Melodic Minor Scales - How do we use them?

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Melodic Minor Scales - Chord Construction Pt. II Melodic Minor Scales - Chords In Use

Okay! So now we have our 7 chords for the key of C melodic minor. But how do we use them?

Well first it's important to understand the fundamental difference between major scale harmony and melodic minor scale harmony.

Major scale harmony is said to be functional. This basically means that when we play chord progressions using the chords from a major key we get the feeling of 'progression' or movement. In other words, tension and resolution. If we try to play similar chord progressions in a melodic minor key we lose this feeling of movement and all the chords start to sound like subtle variations of one another. We say that melodic minor is 'non-functional'.

Try playing all the chords from a C major scale in a row and see how it sounds and feels. Try the same thing with our melodic minor chords and you'll hear that the effect is not the same.

The bottom line here is that because of melodic minors 'non-functional' nature, you would very rarely write a chord progression solely in one melodic minor key or scale. You'd have no sense of movement or tension and release. Just lot's of tension actually!!

The way we use melodic minor is to enhance the feeling of movement and tension/release in an existing major scale progression by using chords from a melodic minor scale combined with chords from our major scale. We bring in the melodic minor scale chords to add new darker flavours to our existing progressions.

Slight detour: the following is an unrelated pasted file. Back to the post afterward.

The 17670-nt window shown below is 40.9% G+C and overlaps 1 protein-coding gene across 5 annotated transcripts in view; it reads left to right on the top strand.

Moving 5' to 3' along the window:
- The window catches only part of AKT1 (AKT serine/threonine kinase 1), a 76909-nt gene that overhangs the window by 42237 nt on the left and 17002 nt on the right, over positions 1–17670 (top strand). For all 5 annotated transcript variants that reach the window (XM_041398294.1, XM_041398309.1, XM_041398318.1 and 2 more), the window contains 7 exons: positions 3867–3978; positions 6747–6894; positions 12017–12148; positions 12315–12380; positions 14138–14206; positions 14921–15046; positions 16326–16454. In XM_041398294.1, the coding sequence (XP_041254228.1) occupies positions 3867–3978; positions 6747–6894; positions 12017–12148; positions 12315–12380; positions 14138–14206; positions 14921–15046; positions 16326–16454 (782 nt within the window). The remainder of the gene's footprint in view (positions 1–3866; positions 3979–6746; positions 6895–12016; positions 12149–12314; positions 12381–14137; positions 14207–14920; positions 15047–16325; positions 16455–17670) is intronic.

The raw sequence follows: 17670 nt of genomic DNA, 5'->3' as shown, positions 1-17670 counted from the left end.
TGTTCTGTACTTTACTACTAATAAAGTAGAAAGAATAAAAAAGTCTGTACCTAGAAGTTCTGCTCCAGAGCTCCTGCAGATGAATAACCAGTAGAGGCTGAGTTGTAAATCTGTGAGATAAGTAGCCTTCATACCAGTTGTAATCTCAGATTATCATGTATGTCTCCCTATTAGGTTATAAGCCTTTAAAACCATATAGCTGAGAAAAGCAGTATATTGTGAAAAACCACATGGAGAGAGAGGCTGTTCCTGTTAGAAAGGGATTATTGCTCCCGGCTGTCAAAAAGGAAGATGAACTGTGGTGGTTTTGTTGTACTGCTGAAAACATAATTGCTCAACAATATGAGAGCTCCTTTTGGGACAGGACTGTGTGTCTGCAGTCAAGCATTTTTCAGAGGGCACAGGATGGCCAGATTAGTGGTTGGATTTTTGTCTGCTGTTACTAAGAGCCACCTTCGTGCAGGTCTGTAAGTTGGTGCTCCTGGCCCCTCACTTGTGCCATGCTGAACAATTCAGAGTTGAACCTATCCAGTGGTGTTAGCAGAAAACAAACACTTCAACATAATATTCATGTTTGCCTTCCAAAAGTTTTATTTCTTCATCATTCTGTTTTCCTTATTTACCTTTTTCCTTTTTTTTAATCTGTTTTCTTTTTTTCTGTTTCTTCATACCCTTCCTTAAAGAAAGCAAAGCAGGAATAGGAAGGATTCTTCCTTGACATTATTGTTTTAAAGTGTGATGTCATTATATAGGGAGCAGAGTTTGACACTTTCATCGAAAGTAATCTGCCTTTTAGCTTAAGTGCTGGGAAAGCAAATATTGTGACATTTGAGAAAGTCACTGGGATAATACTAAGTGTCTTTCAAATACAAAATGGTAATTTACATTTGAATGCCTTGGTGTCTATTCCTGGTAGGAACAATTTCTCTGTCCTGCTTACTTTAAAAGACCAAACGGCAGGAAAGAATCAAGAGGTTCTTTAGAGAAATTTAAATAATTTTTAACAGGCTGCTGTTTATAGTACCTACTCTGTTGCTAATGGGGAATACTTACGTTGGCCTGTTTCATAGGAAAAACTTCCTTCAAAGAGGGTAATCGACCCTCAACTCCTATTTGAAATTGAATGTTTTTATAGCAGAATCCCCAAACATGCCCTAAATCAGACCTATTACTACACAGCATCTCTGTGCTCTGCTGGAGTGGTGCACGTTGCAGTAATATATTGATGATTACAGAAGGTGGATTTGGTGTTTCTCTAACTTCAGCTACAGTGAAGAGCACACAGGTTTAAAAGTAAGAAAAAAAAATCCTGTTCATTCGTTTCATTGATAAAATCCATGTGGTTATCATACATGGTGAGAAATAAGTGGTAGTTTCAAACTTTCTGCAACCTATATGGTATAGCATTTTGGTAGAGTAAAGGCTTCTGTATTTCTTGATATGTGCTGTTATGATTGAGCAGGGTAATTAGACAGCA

Let's look at an example.

It's very common to use a melodic minor scale built from the 4th degree (note) of a major scale. For example, lets use the key of C major again.

The 4th degree of C major is F. C, D, E then F being 4! If we use a melodic minor scale built from this degree we'll get F melodic minor. Now all the chords from F melodic minor become available to us as well as all the chords from C major. Nice!!

Try playing a C chord followed by an Fm∆7 chord (or even better an Fm6 chord - still from F melodic minor but a nicer sound) and I'm sure you'll recognise the effect. Because melodic minor is 'non-functional' we can use any of the chords from an F melodic minor scale and the effect will be much the same - just different degrees of tension. We could for example, play a Bb13#11 (chord IV of F melodic minor) and get a very similar effect with a different bass movement. COOL!

You can experiment freely with this using many melodic minor scales as additions to your major key. You needn't stick with one. Some of the later examples will use a few melodic minor scales as a chord source.

Experimentation and using your ears are the key to tension and release mastery!

Move onto the next video and we'll look at some specific examples before I start to demonstrate some improvisations with these ideas.